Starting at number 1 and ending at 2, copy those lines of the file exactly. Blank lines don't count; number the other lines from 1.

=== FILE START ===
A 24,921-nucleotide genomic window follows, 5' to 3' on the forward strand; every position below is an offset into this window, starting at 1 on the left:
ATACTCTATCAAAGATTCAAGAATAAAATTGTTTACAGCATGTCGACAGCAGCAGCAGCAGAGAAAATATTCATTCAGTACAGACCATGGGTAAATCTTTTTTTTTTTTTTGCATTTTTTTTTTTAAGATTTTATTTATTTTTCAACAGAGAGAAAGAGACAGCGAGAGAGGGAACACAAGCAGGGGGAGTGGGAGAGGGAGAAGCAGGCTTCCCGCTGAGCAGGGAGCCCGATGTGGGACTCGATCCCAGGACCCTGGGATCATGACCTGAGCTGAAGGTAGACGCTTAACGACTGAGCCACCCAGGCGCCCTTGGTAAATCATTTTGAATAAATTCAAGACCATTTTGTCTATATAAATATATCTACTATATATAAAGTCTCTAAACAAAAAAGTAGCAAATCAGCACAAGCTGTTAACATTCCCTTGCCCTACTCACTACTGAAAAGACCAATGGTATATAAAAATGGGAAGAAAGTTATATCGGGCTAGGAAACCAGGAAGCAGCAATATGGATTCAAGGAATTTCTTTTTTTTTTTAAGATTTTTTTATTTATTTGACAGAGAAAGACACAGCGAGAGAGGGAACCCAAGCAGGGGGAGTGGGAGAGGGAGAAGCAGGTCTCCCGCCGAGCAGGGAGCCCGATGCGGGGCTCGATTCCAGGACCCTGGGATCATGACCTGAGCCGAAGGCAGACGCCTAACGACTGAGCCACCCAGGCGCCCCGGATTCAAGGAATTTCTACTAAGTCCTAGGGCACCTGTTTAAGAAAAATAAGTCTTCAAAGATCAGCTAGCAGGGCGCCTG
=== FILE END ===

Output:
A 24,921-nucleotide genomic window follows, 5' to 3' on the forward strand; every position below is an offset into this window, starting at 1 on the left:
ATACTCTATCAAAGATTCAAGAATAAAATTGTTTACAGCATGTCGACAGCAGCAGCAGCAGAGAAAATATTCATTCAGTACAGACCATGGGTAAATCTTTTTTTTTTTTTTGCATTTTTTTTTTTAAGATTTTATTTATTTTTCAACAGAGAGAAAGAGACAGCGAGAGAGGGAACACAAGCAGGGGGAGTGGGAGAGGGAGAAGCAGGCTTCCCGCTGAGCAGGGAGCCCGATGTGGGACTCGATCCCAGGACCCTGGGATCATGACCTGAGCTGAAGGTAGACGCTTAACGACTGAGCCACCCAGGCGCCCTTGGTAAATCATTTTGAATAAATTCAAGACCATTTTGTCTATATAAATATATCTACTATATATAAAGTCTCTAAACAAAAAAGTAGCAAATCAGCACAAGCTGTTAACATTCCCTTGCCCTACTCACTACTGAAAAGACCAATGGTATATAAAAATGGGAAGAAAGTTATATCGGGCTAGGAAACCAGGAAGCAGCAATATGGATTCAAGGAATTTCTTTTTTTTTTTAAGATTTTTTTATTTATTTGACAGAGAAAGACACAGCGAGAGAGGGAACCCAAGCAGGGGGAGTGGGAGAGGGAGAAGCAGGTCTCCCGCCGAGCAGGGAGCCCGATGCGGGGCTCGATTCCAGGACCCTGGGATCATGACCTGAGCCGAAGGCAGACGCCTAACGACTGAGCCACCCAGGCGCCCCGGATTCAAGGAATTTCTACTAAGTCCTAGGGCACCTGTTTAAGAAAAATAAGTCTTCAAAGATCAGCTAGCAGGGCGCCTG